For the first 15 years of my life I was a child who said yes a lot of times when I would rather have said no. But that’s expected of obedient children. Several years before I reached adulthood my mother died, and my security died with her.
Shortly after my mother’s funeral the plans for me were made: I, the youngest, would go live with my sister Peggy, while the two younger sisters would stay on in Ft. Scott, Kans., and keep house for my father. What little I had to take was packed in a matter of minutes, and there was still a lot of room left in my cardboard suitcase. Two hours later Dan Stover’s taxi came to take Peggy and me to the station, where we would board the train for St. Paul.
I entered my sister’s house in Minnesota still snarled in the roots of racism, still wearing the web my mother had spun around me as protection from our baffling world. Within a few hours that web began ripping apart. I had never met my brother-in-law, but his very first handshake told me that I was to be tolerated rather than accepted. Nearly white, big and fierce-looking, he seemed formidable and unfriendly. His only words to me that first evening were about things I was not to do in his house.
His name was David Grissam, but before long I began to think of him as Davey Grisly. He was a Pullman porter and that helped, since he was gone much of the time. But when he returned he became more hostile, and my sister, normally a cheerful person, seldom smiled when he was there. Having enrolled me in high school, she spent a great deal of time helping me with my homework.
The evening before Christmas, a freezing north wind swooped down on the city like a hawk. By 7 o’clock the temperature had dropped to 10 below zero. I had been invited to a party, and I bundled up to go. Peggy, her friend Crystal Graham and my brother-in-law sat in the living room as I bade them good night and started out.
“Where do you think you’re going?” His voice was menacing.
“To a party.”
“No party tonight. You’ve been out two nights in a row.”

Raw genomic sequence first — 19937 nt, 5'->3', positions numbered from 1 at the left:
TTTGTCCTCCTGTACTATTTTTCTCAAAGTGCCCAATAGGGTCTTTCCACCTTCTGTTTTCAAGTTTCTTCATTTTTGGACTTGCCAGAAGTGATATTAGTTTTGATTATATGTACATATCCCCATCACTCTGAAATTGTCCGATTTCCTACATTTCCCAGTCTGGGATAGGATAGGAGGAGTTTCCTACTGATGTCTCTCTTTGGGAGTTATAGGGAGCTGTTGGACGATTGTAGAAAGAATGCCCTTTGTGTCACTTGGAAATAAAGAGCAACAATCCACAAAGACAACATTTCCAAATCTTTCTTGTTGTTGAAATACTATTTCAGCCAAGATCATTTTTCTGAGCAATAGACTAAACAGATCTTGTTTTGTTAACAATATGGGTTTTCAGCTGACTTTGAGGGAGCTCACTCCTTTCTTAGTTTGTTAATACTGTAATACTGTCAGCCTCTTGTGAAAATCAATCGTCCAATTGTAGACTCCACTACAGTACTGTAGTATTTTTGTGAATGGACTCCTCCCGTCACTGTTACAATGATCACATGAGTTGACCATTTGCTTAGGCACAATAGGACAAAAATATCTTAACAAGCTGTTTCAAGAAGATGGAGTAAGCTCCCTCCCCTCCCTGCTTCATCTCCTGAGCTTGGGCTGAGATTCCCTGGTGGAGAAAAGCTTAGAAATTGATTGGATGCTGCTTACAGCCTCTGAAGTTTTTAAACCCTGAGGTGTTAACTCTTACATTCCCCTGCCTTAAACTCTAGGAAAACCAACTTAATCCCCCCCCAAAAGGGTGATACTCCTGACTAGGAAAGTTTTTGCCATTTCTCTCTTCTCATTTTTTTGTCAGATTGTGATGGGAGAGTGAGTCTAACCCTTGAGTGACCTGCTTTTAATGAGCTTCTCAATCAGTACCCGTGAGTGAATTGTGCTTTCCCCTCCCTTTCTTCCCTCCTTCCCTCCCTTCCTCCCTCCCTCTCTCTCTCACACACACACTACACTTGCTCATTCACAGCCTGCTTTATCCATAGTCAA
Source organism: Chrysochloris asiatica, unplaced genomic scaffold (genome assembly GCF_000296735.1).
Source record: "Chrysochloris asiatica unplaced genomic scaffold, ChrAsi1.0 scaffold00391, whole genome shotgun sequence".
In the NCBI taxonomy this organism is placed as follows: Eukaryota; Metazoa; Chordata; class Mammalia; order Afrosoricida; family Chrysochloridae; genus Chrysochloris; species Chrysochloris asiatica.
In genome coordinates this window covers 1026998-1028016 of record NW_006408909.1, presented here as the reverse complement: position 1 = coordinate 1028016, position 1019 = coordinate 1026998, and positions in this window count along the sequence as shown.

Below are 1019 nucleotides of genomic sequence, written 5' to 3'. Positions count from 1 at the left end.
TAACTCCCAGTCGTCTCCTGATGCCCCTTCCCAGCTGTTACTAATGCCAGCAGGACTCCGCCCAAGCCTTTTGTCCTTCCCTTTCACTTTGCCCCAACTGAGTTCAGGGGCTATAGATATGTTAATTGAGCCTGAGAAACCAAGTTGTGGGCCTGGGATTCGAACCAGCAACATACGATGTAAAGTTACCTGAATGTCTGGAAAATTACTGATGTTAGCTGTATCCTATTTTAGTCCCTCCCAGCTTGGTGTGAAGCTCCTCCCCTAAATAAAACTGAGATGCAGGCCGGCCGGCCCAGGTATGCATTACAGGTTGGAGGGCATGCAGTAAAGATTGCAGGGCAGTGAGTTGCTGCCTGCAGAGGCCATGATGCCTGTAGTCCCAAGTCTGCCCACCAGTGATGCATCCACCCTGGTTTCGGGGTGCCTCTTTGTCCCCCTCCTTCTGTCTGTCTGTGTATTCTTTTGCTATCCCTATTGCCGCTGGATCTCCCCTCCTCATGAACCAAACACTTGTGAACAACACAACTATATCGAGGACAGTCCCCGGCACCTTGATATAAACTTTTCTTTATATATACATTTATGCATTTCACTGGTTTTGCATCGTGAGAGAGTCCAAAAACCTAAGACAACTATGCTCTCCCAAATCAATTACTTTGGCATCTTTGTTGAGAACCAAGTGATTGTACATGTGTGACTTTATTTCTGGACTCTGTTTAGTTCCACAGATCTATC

“I’m sorry,” I said, for my sister’s sake. Then, for myself I added, “I’m going to the party.”
Instantly furious, he rose and started toward me. When my sister rushed to my defense he slammed her against the wall, and that sent me swinging for his belly.
Several minutes later all my belongings, including my alarm clock and cardboard suitcase, came sailing out the window. And I charged about gathering them from the snow. Even over the howling wind I could hear my sister’s sobs.
In a matter of moments David Grissam had snatched that protective web from me and booted me toward manhood. The subzero weather he had forced me into was as cold as his hate. Up until then there was only one experience I could liken it to. When I was 11 three white boys, knowing I couldn’t swim, had hurled me into Marmaton River and left me to save myself. I had survived by ducking my head under the water and somehow making it to the river bank. The river David Grissam plunged me into was far deeper and wider, and the sound of his window slamming shut was hardly different from those words shouted at me on Marmaton River, “Swim, black boy, or die!”
Alone now and with tears welling, I knew I was in for a hard time, and that I had only myself to count on for survival. There was no one I could turn to for advice or shelter. Suddenly I had to think of myself as full grown, and with a few pennies over $2 in my pockets, frightened and uncertain, I began tramping the frozen snow.
The dangerous cold made my instant adulthood imperative. I had to find shelter fast or freeze to death. I began walking, and four blocks later I wandered into Jim Williams’ pool hall. My face, hands and feet, numb from the cold, welcomed the stale heat that hit me. It didn’t matter that the air was the color of smoke. I dropped my suitcase and went to stand over a heat vent, anticipating the warmth of school the following day, then realized it was closed for the holidays.
I had been banished so quickly I could hardly grasp the truth of my predicament. Just six months before, parents, family and home had seemed like something good and secure that would last forever. Now even the memory of all that seemed half-real.